I want to put forward an alternative view to that described by Rupert Hawksley (‘Who actually has time to complain to the BBC about its royal coverage?’, 12 April). I can understand why the BBC devoted the whole of one channel to coverage of the Duke of Edinburgh’s death. As these things often are, it was a little repetitive as we heard the same or similar stories and opinions about the Duke from a variety of people. It was not something which greatly interested me after the first half an hour, but I can see why the death of the Queen’s husband merited such coverage on the national television service.
I have more difficulty understanding why exactly the same coverage was broadcast on BBC One and BBC Two, and why all the programmes on BBC Four were cancelled. Or why BBC Radio 4 Extra had to broadcast the same programmes as Radio Four all weekend.
People grieve in different ways, and I thought of all the people who have lost loved ones this year, many of whom weren’t allowed the opportunity to be with them, or to say goodbye as they would have wished. I wonder how this outpouring of respectful grief made them feel? I wonder if for some of them it might have made them angry, as if the death of one 99-year-old was more important than their loss? I wonder if the programmes made some people sad and mournful, and whether after several hours they wanted something easy and cheerful to watch or listen to, only to find their favourite programmes weren’t available?
Many are having to manage complex feelings while living alone and TV and radio programmes have become a way of feeling connected to other people. To deny them this comfort and make them appear frivolous for wanting to watch and feel part of a larger community seems cruel.
I would like to take issue with Rupert Hawksley’s piece on Monday in which he expresses surprise at the number of complaints made to the BBC about the corporation’s blanket coverage of the Duke of Edinburgh’s death last Friday.
I belong to that section of the populace that believes the monarchy is long past its sell-by date and should be removed from its role of head of state, so you might expect me to be annoyed at the BBC’s actions. But even an avid supporter of the royal family must have scratched their head at the disproportionate reaction to the albeit sad news.
It would have been sufficient, surely, to have provided blanket coverage on one of the BBC’s channels, say BBC One and/or Radio 4, and to have continued with normal service on BBC Two and BBC Four. To have shut down BBC Four entirely for the day was the most irritating as, for me at least, it has become the go-to BBC channel, completely devoid of the propensity of the other two main channels to tirelessly trot out the government line now that the corporation is headed up by a right-wing former Tory donor who will ensure that the corporation will become nothing more than Boris Johnson’s mouthpiece.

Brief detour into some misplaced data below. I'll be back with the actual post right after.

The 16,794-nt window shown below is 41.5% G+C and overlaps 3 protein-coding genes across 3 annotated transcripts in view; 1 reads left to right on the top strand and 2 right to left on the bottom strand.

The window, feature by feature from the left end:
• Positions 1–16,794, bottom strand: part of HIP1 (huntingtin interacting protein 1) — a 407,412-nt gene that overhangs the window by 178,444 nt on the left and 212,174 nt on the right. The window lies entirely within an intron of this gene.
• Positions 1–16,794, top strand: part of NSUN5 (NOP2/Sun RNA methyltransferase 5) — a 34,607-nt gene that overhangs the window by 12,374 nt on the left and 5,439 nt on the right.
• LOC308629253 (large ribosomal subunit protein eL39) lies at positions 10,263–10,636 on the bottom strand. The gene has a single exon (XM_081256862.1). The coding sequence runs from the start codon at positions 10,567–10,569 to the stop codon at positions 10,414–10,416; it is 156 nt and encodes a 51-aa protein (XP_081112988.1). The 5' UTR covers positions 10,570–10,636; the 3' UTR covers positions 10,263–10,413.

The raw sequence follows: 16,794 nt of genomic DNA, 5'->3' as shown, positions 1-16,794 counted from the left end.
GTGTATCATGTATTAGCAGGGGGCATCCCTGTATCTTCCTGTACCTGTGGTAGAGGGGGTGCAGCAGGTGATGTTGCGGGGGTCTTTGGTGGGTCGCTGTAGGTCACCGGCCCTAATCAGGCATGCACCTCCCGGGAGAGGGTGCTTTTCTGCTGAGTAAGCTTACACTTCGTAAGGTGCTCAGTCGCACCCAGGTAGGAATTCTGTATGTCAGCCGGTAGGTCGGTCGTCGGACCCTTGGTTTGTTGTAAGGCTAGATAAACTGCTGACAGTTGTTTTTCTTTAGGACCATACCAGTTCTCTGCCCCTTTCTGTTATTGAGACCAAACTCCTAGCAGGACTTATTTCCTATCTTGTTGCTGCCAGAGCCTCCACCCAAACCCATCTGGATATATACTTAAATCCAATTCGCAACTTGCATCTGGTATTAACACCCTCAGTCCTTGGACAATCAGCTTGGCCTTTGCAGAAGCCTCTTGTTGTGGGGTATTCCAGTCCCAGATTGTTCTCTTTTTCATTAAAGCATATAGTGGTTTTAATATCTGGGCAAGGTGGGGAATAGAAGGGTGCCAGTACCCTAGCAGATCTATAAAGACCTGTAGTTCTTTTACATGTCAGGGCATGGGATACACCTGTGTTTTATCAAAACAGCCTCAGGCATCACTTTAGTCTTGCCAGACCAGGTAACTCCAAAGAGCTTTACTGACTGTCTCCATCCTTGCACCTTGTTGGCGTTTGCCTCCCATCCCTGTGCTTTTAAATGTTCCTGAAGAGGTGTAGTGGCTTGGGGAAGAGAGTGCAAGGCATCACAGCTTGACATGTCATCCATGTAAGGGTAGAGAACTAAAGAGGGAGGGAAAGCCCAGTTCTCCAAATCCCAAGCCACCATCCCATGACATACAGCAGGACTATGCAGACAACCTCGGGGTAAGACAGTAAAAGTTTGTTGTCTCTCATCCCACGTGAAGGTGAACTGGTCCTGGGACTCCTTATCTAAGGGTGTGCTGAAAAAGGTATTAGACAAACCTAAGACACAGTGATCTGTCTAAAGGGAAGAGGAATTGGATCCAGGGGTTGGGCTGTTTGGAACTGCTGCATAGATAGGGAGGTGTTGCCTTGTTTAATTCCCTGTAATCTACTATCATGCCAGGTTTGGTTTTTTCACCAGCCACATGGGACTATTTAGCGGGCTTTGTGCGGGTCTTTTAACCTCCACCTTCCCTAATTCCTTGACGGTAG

I did not write in to complain because I did have better things to do with my time but I was not surprised that many people did.
Rupert Hawksley says he is surprised people have the time to complain to the BBC about blanket coverage of Prince Philip’s death. I didn’t complain until I found out, from Tom Peck’s Twitter feed, that an online form was available, which took about 30 seconds to fill in. Most people have time for that.
All of the channels I watch most often (BBC One, Two and Four) were unavailable to anyone not interested in the Prince Philip coverage. I was particularly annoyed about missing Have I Got News For You, which is a topical programme and soon becomes out of date. It was one of the few decent programmes available that evening.
So, I did as Rupert suggests and picked up my book.
How I agree with Rupert Hawksley. There were other programmes on Friday evening, not to mention streaming services. There was even another excellent gardening programme on Channel 5. Though maybe cancelling CBeebies was a step too far...
A big thank you to Rupert Hawksley for his article about BBC coverage on the death of Prince Phillip. He put into words exactly what I had been thinking, and he says it clearly and in a non-combative way.
Behaviour best consigned to the past
You provided a fine crop of thought-provoking letters on 11 April, leaving me in total agreement with Alan Brown’s contribution, explaining why he “would have to disagree with the view that a hereditary monarchy is compatible with a fully democratic society”.
Whereas there was nothing to admire in the trenchant, laddish views on the late Duke of Edinburgh expressed by Rev Dr John Cameron in his letter (‘A royal bloke – and much better for it’), which would do nothing to ease the everyday concerns held by women: “In contrast to the wet-eyed self-indulgence of uncle Edward or the empty gestures and virtue signalling of today’s hand-wringing eunuchs, Philip had a steely gaze, dynamism and charisma. He was an unequivocal success as the ‘Royal Bloke’.”
Many women will have met men exhibiting the “qualities” he attributes to Prince Philip, and are unlikely to welcome the Reverend’s remarks.
Bury St Edmunds
Couldn’t make it up
Sorry, but did I really read that Boris Johnson, serial philanderer, bender of truth and role-model for the Bullingdon Club, is calling on people to “behave responsibly”? That’s like Evel Knievel telling us to drive sensibly.
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